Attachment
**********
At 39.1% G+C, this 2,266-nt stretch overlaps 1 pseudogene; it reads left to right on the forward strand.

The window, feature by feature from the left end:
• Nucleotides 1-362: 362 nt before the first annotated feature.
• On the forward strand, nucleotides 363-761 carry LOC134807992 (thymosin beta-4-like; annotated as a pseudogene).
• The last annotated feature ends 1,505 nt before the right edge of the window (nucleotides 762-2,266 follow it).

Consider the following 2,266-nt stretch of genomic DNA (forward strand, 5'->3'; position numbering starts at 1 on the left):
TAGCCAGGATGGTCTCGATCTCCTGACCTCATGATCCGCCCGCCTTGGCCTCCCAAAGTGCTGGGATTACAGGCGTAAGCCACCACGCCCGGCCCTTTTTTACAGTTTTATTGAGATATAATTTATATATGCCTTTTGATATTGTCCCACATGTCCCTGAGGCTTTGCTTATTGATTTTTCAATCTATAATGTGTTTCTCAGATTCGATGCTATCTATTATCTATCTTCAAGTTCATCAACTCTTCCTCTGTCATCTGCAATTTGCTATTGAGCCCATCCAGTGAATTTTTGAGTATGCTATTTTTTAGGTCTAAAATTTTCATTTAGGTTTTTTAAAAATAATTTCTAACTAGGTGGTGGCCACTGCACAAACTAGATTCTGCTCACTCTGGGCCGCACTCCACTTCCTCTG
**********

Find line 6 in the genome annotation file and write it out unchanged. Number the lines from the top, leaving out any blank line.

Consider the following 2,266-nt stretch of genomic DNA (forward strand, 5'->3'; position numbering starts at 1 on the left):